GET TO KNOW BERNARDO DE GÁLVEZ By Guillermo Fesser
Until very recently, I had no idea how big of an impact Spanish language and culture had on the creation of the United States. For that reason, when I first heard about Bernardo de Gálvez and his role as Governor of Louisiana during the Revolutionary War, I was very surprised. With arched eyebrows and wide eyes I began researching this historic figure, uncovering many hidden stories along the way. Ever since then I have dedicated my time and effort into unearthing the forgotten heritage of the hispanic community here in the United States.
I search the web, read books, talk to historians and reach out to family and friends from all around the country. That way, little by little, I discover a few things about this country's Hispanic roots. As an example, I have come to learn that the oldest city in the US is called San Agustin. I have also learned that the oldest synagogue in the country was founded by a man named Luis Gomez. Similarly, it has come to my attention that the famous wild horses that inhabit the beaches of Maryland and Virginia come from an old sunken Spanish galleon. Another fun fact is that the people of New Orleans celebrate the Three Kings on January 6th with some classical Spanish pastries. I have also discovered that Spanish people were the first Europeans to discover the Grand Canyon and the first to step foot on Alaska. It is also worth noting that jazz would never have begun had Spanish wind instruments not been introduced into the southern United States.
The presence of Hispanic culture in the United States is not new. It is also certainly not restricted to what we see on TV; people fleeing their countries in search of a better and more prosperous future. Although some of that is certainly true, the Spanish and Hispanic influence on this country goes back for centuries. In the time of George Washington, who by the way loved to drink Spanish wine, over two thirds of the territory that now makes up the United States spoke Spanish. Cowboys were also referred to as vaqueros and trained their horses in the traditional ways of southern Spain. Many of these stories have been forgotten through time and that is why I decided to write "Get to Know Bernardo de Galvez". I am touring the nation's schools and sharing this story so that the children of this country can learn about and celebrate their own history. Children of Latino and Hispanic backgrounds should feel proud of their heritage and deserve to know that they belong in this country just as much as their peers. It is also important for children of Anglican backgrounds to learn to treat their Latino peers with dignity and respect, as well as to learn about their own Hispanic roots.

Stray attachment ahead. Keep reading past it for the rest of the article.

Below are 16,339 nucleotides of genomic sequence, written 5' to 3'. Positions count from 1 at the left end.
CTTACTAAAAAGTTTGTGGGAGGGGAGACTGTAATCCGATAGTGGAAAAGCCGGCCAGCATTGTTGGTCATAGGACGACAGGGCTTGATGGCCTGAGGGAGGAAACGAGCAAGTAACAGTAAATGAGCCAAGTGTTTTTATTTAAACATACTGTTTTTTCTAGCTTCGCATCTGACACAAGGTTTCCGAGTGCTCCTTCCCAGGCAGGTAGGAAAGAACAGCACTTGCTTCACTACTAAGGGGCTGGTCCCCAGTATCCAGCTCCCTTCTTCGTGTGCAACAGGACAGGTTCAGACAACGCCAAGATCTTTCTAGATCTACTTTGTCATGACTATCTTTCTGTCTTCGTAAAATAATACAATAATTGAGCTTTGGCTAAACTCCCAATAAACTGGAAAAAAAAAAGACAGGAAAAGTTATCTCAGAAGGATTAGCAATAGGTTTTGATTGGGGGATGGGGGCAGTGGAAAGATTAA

The character that has given me the opportunity to start this adventure is Bernardo de Gálvez, born on July 23, 1746 in Macharaviaya, a small town in the province of Málaga. As in the eighteenth century Europe was involved in wars, when Bernardo grew up he chose the career that had the most prospects and became a soldier. Soon he would stand out for his bravery in the army and King Carlos the III appointed him captain and sent him to patrol the Spanish dominions of North America. The seventh cavalry regiment, but in Spanish version. Order that Gálvez executed, naturally, on horseback, with leather vest and wide-brimmed hat. Oh, and riding with his soldiers from "presidio" to "presidio". Those were not just jails, huh? The "presidios" were the fortified posts and they were called that because they "presided" the roads or the villas. That is, they were at the entrance.
Then, to make a long story short, when he was promoted to governor of Louisiana, he sided with the American patriots. From New Orleans, he sent them boats loaded with uniforms, ammunition, food, blankets and medicines up the Mississippi river. He defeated the British with his troops in three battles (Baton Rouge, Natchez and Mobile) and, with a historic feat that earned him the slogan "Yo solo", reconquered Florida.
So much did Washington appreciate his invaluable help that, on the day of Washington's first presidential inauguration, Bernardo's legendary ship, the Galveztown, was given the task of shooting the thirteen salutes of honor into the air, to commemorate the thirteen colonies and their victories over the British. The canon blasts resonated all throughout New York City, where the ship was anchored for the ceremony. If you listen hard enough you can sometimes still hear the echoes of those blasts: "boom, boom, boom!"
International Latino Book Awards 2017
Best non-fiction illustrated book for children
Second place: "Get to know Bernardo de Gálvez"
Author: Guillermo Fesser.
Illustrator: Alejandro Villén.
Santillana USA Publishing Company; Spain; NY